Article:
'Emptiness, absence, presence, eroticism, violence, anxiety... I was saucer-eyed the first time I saw his world, rich in risks and charms, with its aura of ancient spells. My attraction was confirmed by the counterpoint of the textile paintings that he embroiders without adding pointless insights.'
When Georges Tony Stoll says ‘body’, he’s referring not to the object but to its image. To call an image a body is to give it depth, an inner life. To make it expressive matter. Not, however, matter seeking to express an idea or emotion symbolically or by analogy, and so falling into the trap of mere depiction and metaphor; but rather a matter whose inherent quality is to express. The bodies involved in these works are characterised by extent and movement, as well as by this expressiveness, which in no way overrules the first two qualities and implies no metaphorical suggestion of transcendence. Here meaning circulates and finds expression at the specific level of the body. For Georges Tony Stoll the modernist adventure culminates in this condensing of art into strictly physical and mechanical considerations and devices, in a refusal to submit to rational order or justification.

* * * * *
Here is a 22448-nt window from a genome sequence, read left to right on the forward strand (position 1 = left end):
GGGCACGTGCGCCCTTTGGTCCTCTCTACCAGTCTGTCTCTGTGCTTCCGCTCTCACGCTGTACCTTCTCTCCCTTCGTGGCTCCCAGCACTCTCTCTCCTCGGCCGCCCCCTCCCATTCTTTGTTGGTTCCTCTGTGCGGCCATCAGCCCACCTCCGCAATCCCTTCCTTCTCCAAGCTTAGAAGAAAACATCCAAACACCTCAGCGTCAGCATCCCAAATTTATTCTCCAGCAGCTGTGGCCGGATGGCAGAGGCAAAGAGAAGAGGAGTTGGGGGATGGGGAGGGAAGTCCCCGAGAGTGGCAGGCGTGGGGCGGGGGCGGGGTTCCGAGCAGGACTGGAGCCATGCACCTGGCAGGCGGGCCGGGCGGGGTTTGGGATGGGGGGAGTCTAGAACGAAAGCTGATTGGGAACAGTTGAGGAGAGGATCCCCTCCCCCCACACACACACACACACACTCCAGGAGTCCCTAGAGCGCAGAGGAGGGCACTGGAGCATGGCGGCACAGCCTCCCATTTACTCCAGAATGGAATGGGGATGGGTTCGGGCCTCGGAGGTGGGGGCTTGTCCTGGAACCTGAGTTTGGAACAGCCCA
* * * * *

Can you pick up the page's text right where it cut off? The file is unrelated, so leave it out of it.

From the text by Vincent Simon, En parcourant, in Georges Tony Stoll, Dessin infini, éditions Septembre, 2007.
Featured collections : José Alvarez, Agnès B., Luca Lionni, Elisabeth de Rotschild, Jean-Claude Sergues, City of Paris Museum of Modern Art.
He is represented by Galerie Serge le Borgne, Paris.